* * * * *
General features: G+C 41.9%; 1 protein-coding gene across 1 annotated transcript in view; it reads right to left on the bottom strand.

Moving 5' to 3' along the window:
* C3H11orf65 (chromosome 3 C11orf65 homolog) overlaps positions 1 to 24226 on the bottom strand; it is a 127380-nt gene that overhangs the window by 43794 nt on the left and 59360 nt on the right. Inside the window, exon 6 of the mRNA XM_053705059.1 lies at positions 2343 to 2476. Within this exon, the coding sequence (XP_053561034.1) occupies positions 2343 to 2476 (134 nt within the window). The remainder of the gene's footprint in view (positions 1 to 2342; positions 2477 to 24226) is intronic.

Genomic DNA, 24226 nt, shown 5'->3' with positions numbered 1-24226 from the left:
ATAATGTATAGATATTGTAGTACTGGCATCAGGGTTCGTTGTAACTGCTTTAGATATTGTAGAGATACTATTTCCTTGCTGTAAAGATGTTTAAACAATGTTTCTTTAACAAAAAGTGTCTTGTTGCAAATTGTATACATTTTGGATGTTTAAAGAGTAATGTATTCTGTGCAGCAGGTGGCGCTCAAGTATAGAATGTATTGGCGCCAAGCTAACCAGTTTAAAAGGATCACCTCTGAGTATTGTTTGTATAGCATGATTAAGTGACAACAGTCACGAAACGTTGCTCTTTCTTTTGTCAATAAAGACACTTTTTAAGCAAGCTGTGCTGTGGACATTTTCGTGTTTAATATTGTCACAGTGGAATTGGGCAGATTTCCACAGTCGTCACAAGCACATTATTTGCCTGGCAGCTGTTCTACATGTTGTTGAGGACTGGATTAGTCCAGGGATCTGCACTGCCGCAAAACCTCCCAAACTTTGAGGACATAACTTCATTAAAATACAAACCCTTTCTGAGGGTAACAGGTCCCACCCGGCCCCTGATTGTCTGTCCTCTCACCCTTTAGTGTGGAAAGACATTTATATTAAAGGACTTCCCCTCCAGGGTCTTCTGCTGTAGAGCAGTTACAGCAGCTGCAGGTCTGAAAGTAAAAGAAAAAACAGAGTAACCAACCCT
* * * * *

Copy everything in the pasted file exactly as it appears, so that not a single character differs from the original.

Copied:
General features: G+C 41.9%; 1 protein-coding gene across 1 annotated transcript in view; it reads right to left on the bottom strand.

Moving 5' to 3' along the window:
* C3H11orf65 (chromosome 3 C11orf65 homolog) overlaps positions 1 to 24226 on the bottom strand; it is a 127380-nt gene that overhangs the window by 43794 nt on the left and 59360 nt on the right. Inside the window, exon 6 of the mRNA XM_053705059.1 lies at positions 2343 to 2476. Within this exon, the coding sequence (XP_053561034.1) occupies positions 2343 to 2476 (134 nt within the window). The remainder of the gene's footprint in view (positions 1 to 2342; positions 2477 to 24226) is intronic.

Genomic DNA, 24226 nt, shown 5'->3' with positions numbered 1-24226 from the left:
ATAATGTATAGATATTGTAGTACTGGCATCAGGGTTCGTTGTAACTGCTTTAGATATTGTAGAGATACTATTTCCTTGCTGTAAAGATGTTTAAACAATGTTTCTTTAACAAAAAGTGTCTTGTTGCAAATTGTATACATTTTGGATGTTTAAAGAGTAATGTATTCTGTGCAGCAGGTGGCGCTCAAGTATAGAATGTATTGGCGCCAAGCTAACCAGTTTAAAAGGATCACCTCTGAGTATTGTTTGTATAGCATGATTAAGTGACAACAGTCACGAAACGTTGCTCTTTCTTTTGTCAATAAAGACACTTTTTAAGCAAGCTGTGCTGTGGACATTTTCGTGTTTAATATTGTCACAGTGGAATTGGGCAGATTTCCACAGTCGTCACAAGCACATTATTTGCCTGGCAGCTGTTCTACATGTTGTTGAGGACTGGATTAGTCCAGGGATCTGCACTGCCGCAAAACCTCCCAAACTTTGAGGACATAACTTCATTAAAATACAAACCCTTTCTGAGGGTAACAGGTCCCACCCGGCCCCTGATTGTCTGTCCTCTCACCCTTTAGTGTGGAAAGACATTTATATTAAAGGACTTCCCCTCCAGGGTCTTCTGCTGTAGAGCAGTTACAGCAGCTGCAGGTCTGAAAGTAAAAGAAAAAACAGAGTAACCAACCCT